Vernacular Rug Hooks. Exemplars of Practical, Comfortable, and Efficient Tools

A collection of handmade rug hooks bought in Prince Edward Island, CA.

I purchased this small collection of rug hooks while on vacation in Prince Edward Island, Canada, this past summer. Most of them have handmade hooks, and the handles are repurposed, altered, or custom carved. There is a compelling beauty to these humble and utilitarian objects.

Not only are they simply constructed, but they are extremely well used, which implies a degree of excellence. A poorly designed or made tool usually does not see much use! They are purely functional, with no decoration or even extra polishing on the hook end. Things that are well used and worn are an increasing rarity in our current culture. I sometimes refer to this as  “use value”, but there must be a better term.

A precisely shaped hook at the tip.

They all have a square shaft end where the handle is mounted, and look hand forged. The overall length is almost exactly the same, so that they fit into the palm of a hand and the tip reaches near the end of a slightly bent index finger. Gravers have a similar length, and one of them has what looks to be a graver handle that is missing the ferrule (the second one on in from the left on the bottom).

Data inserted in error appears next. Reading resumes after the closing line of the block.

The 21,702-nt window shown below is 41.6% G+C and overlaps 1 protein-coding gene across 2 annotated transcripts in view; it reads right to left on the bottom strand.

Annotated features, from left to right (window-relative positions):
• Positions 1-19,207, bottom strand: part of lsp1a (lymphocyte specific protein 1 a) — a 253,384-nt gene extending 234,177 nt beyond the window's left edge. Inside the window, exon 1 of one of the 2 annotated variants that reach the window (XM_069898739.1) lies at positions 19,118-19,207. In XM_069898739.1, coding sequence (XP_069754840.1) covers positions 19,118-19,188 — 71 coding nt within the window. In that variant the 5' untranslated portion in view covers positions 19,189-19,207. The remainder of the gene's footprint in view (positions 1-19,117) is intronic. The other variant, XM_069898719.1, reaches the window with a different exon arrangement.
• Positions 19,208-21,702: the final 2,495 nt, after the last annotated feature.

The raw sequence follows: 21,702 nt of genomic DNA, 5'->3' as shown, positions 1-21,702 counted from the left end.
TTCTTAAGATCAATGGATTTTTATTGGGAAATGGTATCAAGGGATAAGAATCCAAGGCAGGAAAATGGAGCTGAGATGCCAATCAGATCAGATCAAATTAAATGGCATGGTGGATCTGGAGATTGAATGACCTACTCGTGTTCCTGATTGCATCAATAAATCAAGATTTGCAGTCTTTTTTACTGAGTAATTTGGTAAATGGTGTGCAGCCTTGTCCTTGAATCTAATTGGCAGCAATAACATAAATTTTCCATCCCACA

Several of them have file marks near the hook, indicating they were sharpened, fixed, or altered. The thickness of the shaft in relation to the size of the hook makes perfect sense: I imagine the thick area pushing apart the backing, and the hook small and sharp enough to pull the material efficiently through.

The first one (top row, far left)  reminds me of a Jim Croft awl handle, with its comfortable looking hand carved handle, worked just enough to knock any sharp edges, but not going overboard with sandpaper to make it smooth as if it were lathe turned.

Simple and ergonomic handle.

I imagine them gradually being shaped to the hands that used them over a long period of time. None of them seem to have any extra finish applied, so they feel like natural wood and oil from the hands. The shapes of the handles are all different, and likely the most individual choice.